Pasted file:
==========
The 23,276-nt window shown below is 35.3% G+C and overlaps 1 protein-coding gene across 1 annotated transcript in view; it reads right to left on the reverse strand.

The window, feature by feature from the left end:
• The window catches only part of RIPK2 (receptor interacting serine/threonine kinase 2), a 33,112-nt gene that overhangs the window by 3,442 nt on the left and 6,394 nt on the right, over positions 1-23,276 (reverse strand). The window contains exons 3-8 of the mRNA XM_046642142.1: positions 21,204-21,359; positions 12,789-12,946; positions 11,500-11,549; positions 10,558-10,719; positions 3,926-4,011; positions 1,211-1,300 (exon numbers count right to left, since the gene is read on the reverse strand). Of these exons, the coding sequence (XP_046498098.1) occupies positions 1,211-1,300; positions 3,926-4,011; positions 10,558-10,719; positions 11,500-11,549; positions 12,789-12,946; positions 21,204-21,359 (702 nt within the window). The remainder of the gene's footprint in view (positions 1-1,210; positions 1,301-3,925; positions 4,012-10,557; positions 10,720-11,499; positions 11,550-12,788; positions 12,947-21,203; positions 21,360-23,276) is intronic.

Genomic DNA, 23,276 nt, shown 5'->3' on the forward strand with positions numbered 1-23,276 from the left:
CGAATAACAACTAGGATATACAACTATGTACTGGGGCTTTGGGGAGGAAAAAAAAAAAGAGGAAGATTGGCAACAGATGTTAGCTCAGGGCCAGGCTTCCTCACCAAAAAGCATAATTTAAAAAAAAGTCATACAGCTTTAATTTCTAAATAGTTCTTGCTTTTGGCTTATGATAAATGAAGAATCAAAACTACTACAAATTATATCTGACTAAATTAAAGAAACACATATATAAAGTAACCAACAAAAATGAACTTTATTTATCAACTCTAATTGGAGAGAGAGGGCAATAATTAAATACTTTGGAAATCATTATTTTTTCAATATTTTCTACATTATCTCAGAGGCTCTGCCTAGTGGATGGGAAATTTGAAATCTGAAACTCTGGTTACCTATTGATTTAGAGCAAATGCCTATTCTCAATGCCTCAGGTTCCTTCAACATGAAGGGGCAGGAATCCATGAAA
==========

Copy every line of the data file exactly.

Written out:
The 23,276-nt window shown below is 35.3% G+C and overlaps 1 protein-coding gene across 1 annotated transcript in view; it reads right to left on the reverse strand.

The window, feature by feature from the left end:
• The window catches only part of RIPK2 (receptor interacting serine/threonine kinase 2), a 33,112-nt gene that overhangs the window by 3,442 nt on the left and 6,394 nt on the right, over positions 1-23,276 (reverse strand). The window contains exons 3-8 of the mRNA XM_046642142.1: positions 21,204-21,359; positions 12,789-12,946; positions 11,500-11,549; positions 10,558-10,719; positions 3,926-4,011; positions 1,211-1,300 (exon numbers count right to left, since the gene is read on the reverse strand). Of these exons, the coding sequence (XP_046498098.1) occupies positions 1,211-1,300; positions 3,926-4,011; positions 10,558-10,719; positions 11,500-11,549; positions 12,789-12,946; positions 21,204-21,359 (702 nt within the window). The remainder of the gene's footprint in view (positions 1-1,210; positions 1,301-3,925; positions 4,012-10,557; positions 10,720-11,499; positions 11,550-12,788; positions 12,947-21,203; positions 21,360-23,276) is intronic.

Genomic DNA, 23,276 nt, shown 5'->3' on the forward strand with positions numbered 1-23,276 from the left:
CGAATAACAACTAGGATATACAACTATGTACTGGGGCTTTGGGGAGGAAAAAAAAAAAGAGGAAGATTGGCAACAGATGTTAGCTCAGGGCCAGGCTTCCTCACCAAAAAGCATAATTTAAAAAAAAGTCATACAGCTTTAATTTCTAAATAGTTCTTGCTTTTGGCTTATGATAAATGAAGAATCAAAACTACTACAAATTATATCTGACTAAATTAAAGAAACACATATATAAAGTAACCAACAAAAATGAACTTTATTTATCAACTCTAATTGGAGAGAGAGGGCAATAATTAAATACTTTGGAAATCATTATTTTTTCAATATTTTCTACATTATCTCAGAGGCTCTGCCTAGTGGATGGGAAATTTGAAATCTGAAACTCTGGTTACCTATTGATTTAGAGCAAATGCCTATTCTCAATGCCTCAGGTTCCTTCAACATGAAGGGGCAGGAATCCATGAAA